Surf Happens Foundation is determined to interweave environmental stewardship into all of our events and programs.  There is so much plastic floating in the ocean, and the solution begins with reducing OUR use of single-use plastics, and cleaning our beach before it reaches the ocean. Everyone can make a big difference. 

We currently have programs in place to spread awareness about keeping our beaches clean and plastic pollution problems and solutions. We strive to inspire the next generation of ocean protectors.

The High Five Campaign

The High5 Campaign simply asks that you pick up 5 pieces of trash anytime you visit the beach or wherever you go to play outdoors. 

We spread the word of ocean stewardship in multiple ways within our programs and events. We teach it by example, through storytelling, and by sharing reusable bags and reminders to pick up any trash you see before it washes to sea. 

Beach Cleanups 

Surf Happens Premier Surf School has held beach cleanups for twenty years at every program and event, demonstrating a simple way to be part of the solution to ocean pollution.

We also raise awareness with beach clean ups and clinics at events hosted by other great organizations. These groups allow us to educate thousands of people through community outreach.

Partnering organizations include the following:

  • National Scholastic Surfing Series (NSSA) : Local, State & National Events (2010-Present)

  • Scholastic Surf Series (SSS): Local, Regional, & State Events (2010-Present)

  • Surfing America USA Surfing Championships (2015)

  • Earth Day Santa Barbara (2010-Present)

  • Rincon Classic Surf Competition (2008-Present)

  • California Coastal Cleanup Day (2014-Present)

Educate yourself on plastics:

5 GyresAlgalita

The Plastic Experiment

Fourteen year old Santa Barbara surfer, Decker McAllister, acts as the narrator in this short film that guides the viewer through a detailed look at the problem of plastic pollution in our oceans, and some simple solutions. The film follows Santa Barbara families participating in the 30 day Plastic Experiment to reduce the size of their personal plastic footprint. [Remake 2012]

The Plastic Experiment [Original 2010] Inspired by his love for the ocean and discovering the issue of plastic pollution, Surf Happens Premier Surf School owner, Chris Keet, created The Plastic Experiment to spread awareness in his own community: Watch as friends and business acquaintances save all their plastic for 30 days, and see how Surf Happens turns the 2010 Rincon Classic into a more sustainable, plastic free event with the theme 'Be Green to the Queen'.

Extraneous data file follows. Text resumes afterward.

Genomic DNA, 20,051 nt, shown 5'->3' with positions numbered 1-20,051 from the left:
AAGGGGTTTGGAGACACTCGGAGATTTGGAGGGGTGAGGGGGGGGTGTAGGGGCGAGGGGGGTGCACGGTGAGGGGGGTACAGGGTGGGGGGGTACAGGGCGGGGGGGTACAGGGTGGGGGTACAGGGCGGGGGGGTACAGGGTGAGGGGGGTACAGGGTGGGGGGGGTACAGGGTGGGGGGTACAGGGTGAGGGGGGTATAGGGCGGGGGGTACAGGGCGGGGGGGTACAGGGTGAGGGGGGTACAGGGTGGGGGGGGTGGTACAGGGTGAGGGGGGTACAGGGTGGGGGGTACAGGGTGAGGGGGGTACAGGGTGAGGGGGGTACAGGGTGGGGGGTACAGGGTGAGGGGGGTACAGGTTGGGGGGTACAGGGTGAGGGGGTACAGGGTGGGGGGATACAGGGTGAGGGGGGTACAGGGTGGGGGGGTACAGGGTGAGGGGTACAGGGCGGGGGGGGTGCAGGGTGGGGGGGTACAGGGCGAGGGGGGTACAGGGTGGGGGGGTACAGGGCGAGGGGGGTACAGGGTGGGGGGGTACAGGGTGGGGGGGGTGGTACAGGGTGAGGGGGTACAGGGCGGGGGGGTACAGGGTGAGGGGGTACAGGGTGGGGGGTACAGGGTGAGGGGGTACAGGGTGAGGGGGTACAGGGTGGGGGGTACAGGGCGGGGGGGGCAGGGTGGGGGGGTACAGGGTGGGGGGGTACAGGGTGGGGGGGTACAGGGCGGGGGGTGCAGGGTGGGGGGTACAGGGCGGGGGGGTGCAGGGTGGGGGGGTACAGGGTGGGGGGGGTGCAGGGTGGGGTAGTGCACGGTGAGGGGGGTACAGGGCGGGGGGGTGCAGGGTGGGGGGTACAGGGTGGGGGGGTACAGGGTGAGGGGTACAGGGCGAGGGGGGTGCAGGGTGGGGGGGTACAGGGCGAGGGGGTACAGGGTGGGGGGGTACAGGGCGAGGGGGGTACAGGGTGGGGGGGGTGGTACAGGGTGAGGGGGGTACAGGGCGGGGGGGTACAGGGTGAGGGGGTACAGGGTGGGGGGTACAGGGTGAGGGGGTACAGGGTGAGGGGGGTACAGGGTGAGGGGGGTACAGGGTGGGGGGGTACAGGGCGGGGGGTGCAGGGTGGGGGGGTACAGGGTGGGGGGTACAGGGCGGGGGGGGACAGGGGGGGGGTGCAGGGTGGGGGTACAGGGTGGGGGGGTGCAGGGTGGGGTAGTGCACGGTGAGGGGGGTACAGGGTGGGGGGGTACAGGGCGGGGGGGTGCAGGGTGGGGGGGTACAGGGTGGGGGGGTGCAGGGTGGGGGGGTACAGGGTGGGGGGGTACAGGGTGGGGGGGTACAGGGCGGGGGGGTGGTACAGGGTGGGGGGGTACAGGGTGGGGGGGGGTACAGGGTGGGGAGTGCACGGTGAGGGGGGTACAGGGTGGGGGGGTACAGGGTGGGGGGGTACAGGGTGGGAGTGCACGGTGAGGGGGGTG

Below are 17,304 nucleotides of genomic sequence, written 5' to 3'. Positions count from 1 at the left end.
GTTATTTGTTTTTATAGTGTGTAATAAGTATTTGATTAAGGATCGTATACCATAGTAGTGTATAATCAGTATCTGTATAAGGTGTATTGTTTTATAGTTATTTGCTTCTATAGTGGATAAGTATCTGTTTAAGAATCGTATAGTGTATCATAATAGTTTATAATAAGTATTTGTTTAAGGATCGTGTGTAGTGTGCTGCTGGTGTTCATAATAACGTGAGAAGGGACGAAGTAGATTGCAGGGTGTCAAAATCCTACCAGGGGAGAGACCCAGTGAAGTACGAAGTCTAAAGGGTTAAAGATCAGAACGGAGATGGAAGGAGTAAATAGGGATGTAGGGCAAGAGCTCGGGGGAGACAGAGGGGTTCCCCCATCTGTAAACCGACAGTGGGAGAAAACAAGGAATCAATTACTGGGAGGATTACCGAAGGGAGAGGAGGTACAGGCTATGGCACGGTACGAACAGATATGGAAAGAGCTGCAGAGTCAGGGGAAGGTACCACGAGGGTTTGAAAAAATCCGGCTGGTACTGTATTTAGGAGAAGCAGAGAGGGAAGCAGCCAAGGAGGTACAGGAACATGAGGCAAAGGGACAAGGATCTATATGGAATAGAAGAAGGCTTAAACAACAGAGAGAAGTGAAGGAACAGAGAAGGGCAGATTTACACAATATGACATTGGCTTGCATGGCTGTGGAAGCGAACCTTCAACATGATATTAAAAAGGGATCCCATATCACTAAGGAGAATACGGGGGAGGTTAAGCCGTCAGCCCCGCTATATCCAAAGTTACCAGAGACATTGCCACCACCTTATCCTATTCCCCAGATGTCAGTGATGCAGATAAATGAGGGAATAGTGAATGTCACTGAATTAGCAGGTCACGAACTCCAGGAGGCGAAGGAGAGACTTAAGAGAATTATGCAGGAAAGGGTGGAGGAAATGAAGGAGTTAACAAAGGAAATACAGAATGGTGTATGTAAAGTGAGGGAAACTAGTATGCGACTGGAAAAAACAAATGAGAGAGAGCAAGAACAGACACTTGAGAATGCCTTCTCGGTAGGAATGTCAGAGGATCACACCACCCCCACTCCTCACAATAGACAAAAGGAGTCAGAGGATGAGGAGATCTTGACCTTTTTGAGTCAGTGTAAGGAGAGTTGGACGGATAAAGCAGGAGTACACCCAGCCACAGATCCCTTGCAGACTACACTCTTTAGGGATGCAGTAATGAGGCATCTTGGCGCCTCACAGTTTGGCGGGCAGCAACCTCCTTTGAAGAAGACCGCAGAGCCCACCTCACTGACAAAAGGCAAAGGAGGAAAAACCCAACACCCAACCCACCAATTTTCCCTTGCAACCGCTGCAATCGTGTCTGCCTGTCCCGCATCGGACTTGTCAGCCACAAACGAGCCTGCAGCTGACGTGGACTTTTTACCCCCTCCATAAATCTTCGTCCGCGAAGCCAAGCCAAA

The Story Behind the Film

In 2009, Chris Keet began learning about the North Pacific Garbage Patch and the environmental impact it was having on the ocean and its inhabitants. What he learned inspired him take action which led to the development of The Plastic Experiment, a local awareness campaign to reduce the use of single-use plastic items. The Experiment was simple - save all plastic waste for 30 days and remove at least one single-use-plastic item from his daily routine.   

Over the 30 days Keet dedicated himself to the task, becoming increasingly aware of his own over consumption of plastics, further inspiring him to spread awareness to his community and to reduce his personal use of plastic. His quick and easy solution of reducing his personal use of plastic, Keet stopped using single-use coffee cups which are often lined with plastic and began using a reusable coffee mug.  

While saving all your plastic waste is not for everyone, it’s a surefire way to open your eyes to our patterns of over consumption. To illustrate this, Chris and his wife, Jenny, created a film appropriately titled “The Plastic Experiment”. The film has been presented to various schools throughout the district to educate viewers about The Great Pacific Garbage Patch, an area twice the size of Texas in the Pacific Ocean, which is filled with generations’ worth of plastic waste. The film concludes with simple solutions we can all adopt into our lives that will make a big difference in our oceans and communities.